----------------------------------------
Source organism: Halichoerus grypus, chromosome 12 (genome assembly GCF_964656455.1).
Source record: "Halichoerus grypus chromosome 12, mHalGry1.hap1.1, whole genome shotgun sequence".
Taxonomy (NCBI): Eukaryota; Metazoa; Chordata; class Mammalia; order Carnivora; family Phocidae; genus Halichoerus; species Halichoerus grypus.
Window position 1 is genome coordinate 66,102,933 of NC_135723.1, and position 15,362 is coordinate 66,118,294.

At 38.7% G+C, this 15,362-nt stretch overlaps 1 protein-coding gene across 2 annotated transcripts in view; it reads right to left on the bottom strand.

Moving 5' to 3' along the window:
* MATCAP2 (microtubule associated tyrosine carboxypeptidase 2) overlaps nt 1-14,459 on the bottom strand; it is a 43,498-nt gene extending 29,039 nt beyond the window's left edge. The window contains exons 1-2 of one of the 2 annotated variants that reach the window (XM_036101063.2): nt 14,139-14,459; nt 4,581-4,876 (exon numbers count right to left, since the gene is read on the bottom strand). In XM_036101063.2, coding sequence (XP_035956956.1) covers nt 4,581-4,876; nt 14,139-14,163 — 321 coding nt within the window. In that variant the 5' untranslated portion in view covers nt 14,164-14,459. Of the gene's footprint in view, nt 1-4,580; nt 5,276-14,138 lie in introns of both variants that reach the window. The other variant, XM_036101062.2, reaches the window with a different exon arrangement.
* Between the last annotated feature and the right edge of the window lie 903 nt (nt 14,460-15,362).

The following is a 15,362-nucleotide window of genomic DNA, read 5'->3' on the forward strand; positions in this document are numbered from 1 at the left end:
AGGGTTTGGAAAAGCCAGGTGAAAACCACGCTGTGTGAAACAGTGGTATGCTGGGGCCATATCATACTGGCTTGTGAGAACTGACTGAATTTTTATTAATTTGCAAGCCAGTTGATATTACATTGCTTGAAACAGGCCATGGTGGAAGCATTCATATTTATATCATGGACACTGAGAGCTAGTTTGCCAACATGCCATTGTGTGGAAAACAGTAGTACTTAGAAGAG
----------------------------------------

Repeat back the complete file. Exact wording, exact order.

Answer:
Source organism: Halichoerus grypus, chromosome 12 (genome assembly GCF_964656455.1).
Source record: "Halichoerus grypus chromosome 12, mHalGry1.hap1.1, whole genome shotgun sequence".
Taxonomy (NCBI): Eukaryota; Metazoa; Chordata; class Mammalia; order Carnivora; family Phocidae; genus Halichoerus; species Halichoerus grypus.
Window position 1 is genome coordinate 66,102,933 of NC_135723.1, and position 15,362 is coordinate 66,118,294.

At 38.7% G+C, this 15,362-nt stretch overlaps 1 protein-coding gene across 2 annotated transcripts in view; it reads right to left on the bottom strand.

Moving 5' to 3' along the window:
* MATCAP2 (microtubule associated tyrosine carboxypeptidase 2) overlaps nt 1-14,459 on the bottom strand; it is a 43,498-nt gene extending 29,039 nt beyond the window's left edge. The window contains exons 1-2 of one of the 2 annotated variants that reach the window (XM_036101063.2): nt 14,139-14,459; nt 4,581-4,876 (exon numbers count right to left, since the gene is read on the bottom strand). In XM_036101063.2, coding sequence (XP_035956956.1) covers nt 4,581-4,876; nt 14,139-14,163 — 321 coding nt within the window. In that variant the 5' untranslated portion in view covers nt 14,164-14,459. Of the gene's footprint in view, nt 1-4,580; nt 5,276-14,138 lie in introns of both variants that reach the window. The other variant, XM_036101062.2, reaches the window with a different exon arrangement.
* Between the last annotated feature and the right edge of the window lie 903 nt (nt 14,460-15,362).

The following is a 15,362-nucleotide window of genomic DNA, read 5'->3' on the forward strand; positions in this document are numbered from 1 at the left end:
AGGGTTTGGAAAAGCCAGGTGAAAACCACGCTGTGTGAAACAGTGGTATGCTGGGGCCATATCATACTGGCTTGTGAGAACTGACTGAATTTTTATTAATTTGCAAGCCAGTTGATATTACATTGCTTGAAACAGGCCATGGTGGAAGCATTCATATTTATATCATGGACACTGAGAGCTAGTTTGCCAACATGCCATTGTGTGGAAAACAGTAGTACTTAGAAGAG